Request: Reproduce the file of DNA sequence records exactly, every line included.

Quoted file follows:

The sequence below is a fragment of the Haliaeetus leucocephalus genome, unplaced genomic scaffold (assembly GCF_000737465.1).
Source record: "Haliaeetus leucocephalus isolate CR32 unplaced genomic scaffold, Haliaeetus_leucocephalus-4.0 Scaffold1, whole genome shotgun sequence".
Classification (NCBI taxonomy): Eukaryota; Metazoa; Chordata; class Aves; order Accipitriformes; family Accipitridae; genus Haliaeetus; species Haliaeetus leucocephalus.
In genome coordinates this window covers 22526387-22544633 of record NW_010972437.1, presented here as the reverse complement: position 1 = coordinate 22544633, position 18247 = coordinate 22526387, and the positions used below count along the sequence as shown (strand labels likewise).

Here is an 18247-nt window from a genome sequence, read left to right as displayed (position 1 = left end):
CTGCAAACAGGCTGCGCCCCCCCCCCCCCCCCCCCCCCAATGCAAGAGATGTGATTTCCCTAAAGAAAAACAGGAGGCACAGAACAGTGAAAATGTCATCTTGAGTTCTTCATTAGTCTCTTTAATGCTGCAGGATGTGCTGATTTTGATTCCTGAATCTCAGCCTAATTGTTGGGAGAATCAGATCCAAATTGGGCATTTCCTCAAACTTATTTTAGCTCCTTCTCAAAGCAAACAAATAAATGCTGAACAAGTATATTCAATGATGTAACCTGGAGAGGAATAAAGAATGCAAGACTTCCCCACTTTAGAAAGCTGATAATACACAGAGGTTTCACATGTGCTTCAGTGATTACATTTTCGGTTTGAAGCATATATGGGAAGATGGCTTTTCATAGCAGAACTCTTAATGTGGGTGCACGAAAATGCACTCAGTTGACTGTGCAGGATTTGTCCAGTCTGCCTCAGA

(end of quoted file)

The sequence below is a fragment of the Haliaeetus leucocephalus genome, unplaced genomic scaffold (assembly GCF_000737465.1).
Source record: "Haliaeetus leucocephalus isolate CR32 unplaced genomic scaffold, Haliaeetus_leucocephalus-4.0 Scaffold1, whole genome shotgun sequence".
Classification (NCBI taxonomy): Eukaryota; Metazoa; Chordata; class Aves; order Accipitriformes; family Accipitridae; genus Haliaeetus; species Haliaeetus leucocephalus.
In genome coordinates this window covers 22526387-22544633 of record NW_010972437.1, presented here as the reverse complement: position 1 = coordinate 22544633, position 18247 = coordinate 22526387, and the positions used below count along the sequence as shown (strand labels likewise).

Here is an 18247-nt window from a genome sequence, read left to right as displayed (position 1 = left end):
CTGCAAACAGGCTGCGCCCCCCCCCCCCCCCCCCCCCCAATGCAAGAGATGTGATTTCCCTAAAGAAAAACAGGAGGCACAGAACAGTGAAAATGTCATCTTGAGTTCTTCATTAGTCTCTTTAATGCTGCAGGATGTGCTGATTTTGATTCCTGAATCTCAGCCTAATTGTTGGGAGAATCAGATCCAAATTGGGCATTTCCTCAAACTTATTTTAGCTCCTTCTCAAAGCAAACAAATAAATGCTGAACAAGTATATTCAATGATGTAACCTGGAGAGGAATAAAGAATGCAAGACTTCCCCACTTTAGAAAGCTGATAATACACAGAGGTTTCACATGTGCTTCAGTGATTACATTTTCGGTTTGAAGCATATATGGGAAGATGGCTTTTCATAGCAGAACTCTTAATGTGGGTGCACGAAAATGCACTCAGTTGACTGTGCAGGATTTGTCCAGTCTGCCTCAGA